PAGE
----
Pittsburgh City Council to propose marijuana decriminalization | Keeping Up With the Council

Pittsburgh City Council to propose marijuana decriminalization

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Tomorrow, Pittsburgh City Councilor Daniel Lavelle will propose an ordinance to decriminalize marijuana. The measure was spurred by the Bloomfield Garfield Corporation and the Pittsburgh branch of the National Organization for the Reform of Marijuana Laws in an effort to reduce the negative effects of criminal charges for marijuana possession.

"I know it is a bill that is going to have a lot of controversy around it," says Aggie Brose of the Bloomfield Garfield Corporation  I do not want to see another generation of young people in the position that we're seeing these men in on our streets in. It's hard to get employed."

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Brose said her organization has been working with NORML on the legislation for the past two years and were inspired by a similar law passed in Philadelphia. Since then, they've met with Lavelle who currently serves as council's public safety chair, District Attorney Stephen Zappala and Pittsburgh Police Chief Cameron McLay. 

"The reason it worked in Philadelphia is the district attorney [and] the chief of police all supported it, or else it will fail," says Brose. "Even though this might seem strange, we feel we're doing this for all the right reasons."

The new ordinance would cite and fine individuals up to $100 for possession of under 30 grams of marijuana or 8 grams of hashish. Brose says the current consequences for marijuana possession create unreasonable employment barriers that have had a negative impact on many neighborhoods.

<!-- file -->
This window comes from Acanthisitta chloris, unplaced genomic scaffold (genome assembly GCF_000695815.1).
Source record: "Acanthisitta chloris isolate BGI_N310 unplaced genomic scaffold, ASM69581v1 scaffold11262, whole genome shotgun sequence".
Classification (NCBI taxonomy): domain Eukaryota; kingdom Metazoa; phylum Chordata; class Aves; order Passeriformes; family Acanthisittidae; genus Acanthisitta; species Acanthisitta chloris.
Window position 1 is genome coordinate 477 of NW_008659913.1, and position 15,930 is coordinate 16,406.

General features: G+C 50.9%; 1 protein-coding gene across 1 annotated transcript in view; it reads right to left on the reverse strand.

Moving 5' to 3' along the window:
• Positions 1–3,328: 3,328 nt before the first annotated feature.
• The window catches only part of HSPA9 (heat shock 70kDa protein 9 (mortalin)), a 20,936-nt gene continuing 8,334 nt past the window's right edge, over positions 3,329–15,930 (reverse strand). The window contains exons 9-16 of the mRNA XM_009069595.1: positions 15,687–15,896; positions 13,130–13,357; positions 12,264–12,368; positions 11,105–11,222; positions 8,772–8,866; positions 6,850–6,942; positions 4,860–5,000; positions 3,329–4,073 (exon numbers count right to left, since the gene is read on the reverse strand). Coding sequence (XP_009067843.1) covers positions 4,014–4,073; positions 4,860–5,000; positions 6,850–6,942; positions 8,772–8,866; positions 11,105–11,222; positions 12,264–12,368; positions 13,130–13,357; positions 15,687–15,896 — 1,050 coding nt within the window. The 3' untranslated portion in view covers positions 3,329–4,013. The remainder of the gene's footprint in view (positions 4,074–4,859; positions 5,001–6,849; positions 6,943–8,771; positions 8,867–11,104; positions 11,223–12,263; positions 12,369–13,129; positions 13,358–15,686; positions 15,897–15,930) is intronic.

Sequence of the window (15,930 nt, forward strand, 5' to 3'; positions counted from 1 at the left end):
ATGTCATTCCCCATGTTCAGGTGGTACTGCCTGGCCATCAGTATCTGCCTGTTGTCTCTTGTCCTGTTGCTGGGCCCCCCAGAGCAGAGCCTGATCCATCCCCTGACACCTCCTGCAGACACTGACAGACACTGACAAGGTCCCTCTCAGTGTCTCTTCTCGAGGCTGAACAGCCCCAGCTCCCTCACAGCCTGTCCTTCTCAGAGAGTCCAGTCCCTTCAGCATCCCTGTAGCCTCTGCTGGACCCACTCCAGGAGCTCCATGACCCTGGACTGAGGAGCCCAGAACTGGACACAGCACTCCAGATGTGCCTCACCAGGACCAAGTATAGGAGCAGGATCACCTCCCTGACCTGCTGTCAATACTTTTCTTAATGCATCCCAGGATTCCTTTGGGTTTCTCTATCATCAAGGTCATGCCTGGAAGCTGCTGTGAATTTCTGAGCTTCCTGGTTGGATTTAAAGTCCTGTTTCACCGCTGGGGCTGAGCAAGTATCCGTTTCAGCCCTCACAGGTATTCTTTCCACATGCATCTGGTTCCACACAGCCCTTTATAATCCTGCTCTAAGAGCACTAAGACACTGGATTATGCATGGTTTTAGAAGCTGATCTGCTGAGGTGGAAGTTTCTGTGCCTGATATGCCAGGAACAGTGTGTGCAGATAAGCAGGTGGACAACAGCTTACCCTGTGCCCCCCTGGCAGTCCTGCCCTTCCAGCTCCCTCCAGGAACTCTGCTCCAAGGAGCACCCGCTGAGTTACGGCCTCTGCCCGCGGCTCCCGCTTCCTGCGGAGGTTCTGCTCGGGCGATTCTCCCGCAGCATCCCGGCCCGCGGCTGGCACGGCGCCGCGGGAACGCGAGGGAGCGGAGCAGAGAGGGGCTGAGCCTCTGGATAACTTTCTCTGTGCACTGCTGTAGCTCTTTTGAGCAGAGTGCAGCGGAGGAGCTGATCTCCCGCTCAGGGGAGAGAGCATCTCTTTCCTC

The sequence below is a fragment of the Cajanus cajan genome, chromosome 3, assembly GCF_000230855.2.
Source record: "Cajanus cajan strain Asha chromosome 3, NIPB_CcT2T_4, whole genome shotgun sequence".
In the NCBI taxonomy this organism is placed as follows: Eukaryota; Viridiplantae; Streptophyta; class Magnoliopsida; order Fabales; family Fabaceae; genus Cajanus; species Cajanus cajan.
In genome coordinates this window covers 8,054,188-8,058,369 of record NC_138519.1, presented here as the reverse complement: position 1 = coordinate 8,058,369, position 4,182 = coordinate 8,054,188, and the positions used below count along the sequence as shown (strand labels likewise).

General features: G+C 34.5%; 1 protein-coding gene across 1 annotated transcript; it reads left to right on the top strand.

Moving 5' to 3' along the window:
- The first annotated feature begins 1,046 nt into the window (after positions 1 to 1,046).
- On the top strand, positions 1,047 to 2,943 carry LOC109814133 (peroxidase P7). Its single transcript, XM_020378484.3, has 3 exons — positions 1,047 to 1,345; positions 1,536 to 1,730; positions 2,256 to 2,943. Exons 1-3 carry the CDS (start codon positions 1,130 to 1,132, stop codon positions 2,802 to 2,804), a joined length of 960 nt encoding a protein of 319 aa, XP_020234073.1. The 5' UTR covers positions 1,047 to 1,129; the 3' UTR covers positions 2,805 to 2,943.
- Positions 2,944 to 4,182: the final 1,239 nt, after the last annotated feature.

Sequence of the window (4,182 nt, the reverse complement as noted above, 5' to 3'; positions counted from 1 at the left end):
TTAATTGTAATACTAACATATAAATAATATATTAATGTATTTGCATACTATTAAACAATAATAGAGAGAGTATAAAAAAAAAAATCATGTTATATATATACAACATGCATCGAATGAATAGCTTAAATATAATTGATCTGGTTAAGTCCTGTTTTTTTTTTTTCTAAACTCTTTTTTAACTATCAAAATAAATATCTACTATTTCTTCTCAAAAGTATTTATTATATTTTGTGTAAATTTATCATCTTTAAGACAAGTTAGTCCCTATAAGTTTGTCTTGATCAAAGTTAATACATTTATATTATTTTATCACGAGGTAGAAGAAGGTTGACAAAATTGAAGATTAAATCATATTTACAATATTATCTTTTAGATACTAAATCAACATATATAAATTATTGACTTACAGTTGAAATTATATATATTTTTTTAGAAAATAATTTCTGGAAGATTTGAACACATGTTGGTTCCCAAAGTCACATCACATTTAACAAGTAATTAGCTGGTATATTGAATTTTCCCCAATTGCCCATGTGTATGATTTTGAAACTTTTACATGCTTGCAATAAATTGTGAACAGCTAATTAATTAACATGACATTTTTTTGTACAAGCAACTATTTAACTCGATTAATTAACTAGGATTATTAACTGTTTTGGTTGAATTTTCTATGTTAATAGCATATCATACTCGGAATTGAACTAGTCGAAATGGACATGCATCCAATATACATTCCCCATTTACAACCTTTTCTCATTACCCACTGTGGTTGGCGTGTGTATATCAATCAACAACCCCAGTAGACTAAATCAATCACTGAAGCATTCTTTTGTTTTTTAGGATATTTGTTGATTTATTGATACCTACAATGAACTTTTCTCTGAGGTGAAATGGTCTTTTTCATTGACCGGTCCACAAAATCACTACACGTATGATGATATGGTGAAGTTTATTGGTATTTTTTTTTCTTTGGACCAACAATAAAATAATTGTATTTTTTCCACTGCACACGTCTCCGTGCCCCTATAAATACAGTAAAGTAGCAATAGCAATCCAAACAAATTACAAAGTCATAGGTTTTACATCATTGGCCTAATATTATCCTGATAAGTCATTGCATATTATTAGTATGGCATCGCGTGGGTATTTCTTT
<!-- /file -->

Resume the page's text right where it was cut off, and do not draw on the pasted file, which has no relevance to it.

"All these people have records now," says Brose. "They really don't have the knowledge or the money to know that after five years they could get it expunged."

See the full release after the jump:


FOR IMMEDIATE RELEASE
Pittsburgh City Council to introduce ordinance decriminalizing the possession of under 30 grams of marijuana

On November 17, 2015, Public Safety Chair Councilman Daniel Lavelle will introduce an ordinance that will permit City of Pittsburgh Police to cite individuals found in possession of a “small amount” of marijuana under a local ordinance as opposed to charging them with misdemeanor level criminal offense. The Ordinance will create a civil fine of up to $100.00 for open possession of under 30 grams of marijuana or 8 grams of hashish. Officers are authorized to seize the suspected contraband and issue a civil fine similar to a parking ticket to individuals who are not engaged in any other criminal conduct.

Approximately 1000 individuals are charged with a misdemeanor level marijuana possessory offense in Pittsburgh annually. Almost all have the criminal charge reduced to a non-traffic summary citation at the first stage of criminal proceedings. Individuals charged with misdemeanor possession must be fingerprinted and risk loss of employment and housing, especially public housing. Despite similar usage between caucasians and African Americans, African American Pittsburghers are charged with minor marijuana possession offenses at a rate of 5 – 1 compared to their white counterparts.

Nationally, Pittsburgh joins a growing trend of local municipalities enacting similar laws to protect its citizens. In 2012 the City of Chicago moved to decriminalize small amounts allowing police to issue tickets instead of making an arrest. In 2014 Washington D.C. passed a similar ordinance providing for a $25.00 fine for possession of a small amount. Philadelphia’s decriminalization ordinance has resulted in an 80% reduction in custodial arrests for small amounts of marijuana.

“We are very excited that Pittsburgh will follow in the footsteps of Philadelphia and others across the country and embrace cannabis reform. Through the leadership of Public Safety Chair Daniel Lavelle and the Bloomfield Garfield Corporation Pittsburgh will no longer prioritize cannabis prosecution. Recreational and medicinal consumers in our great City can at least know that their police are not interested in arresting them and potentially ruining their lives over the possession of a simple, non-toxic plant.”

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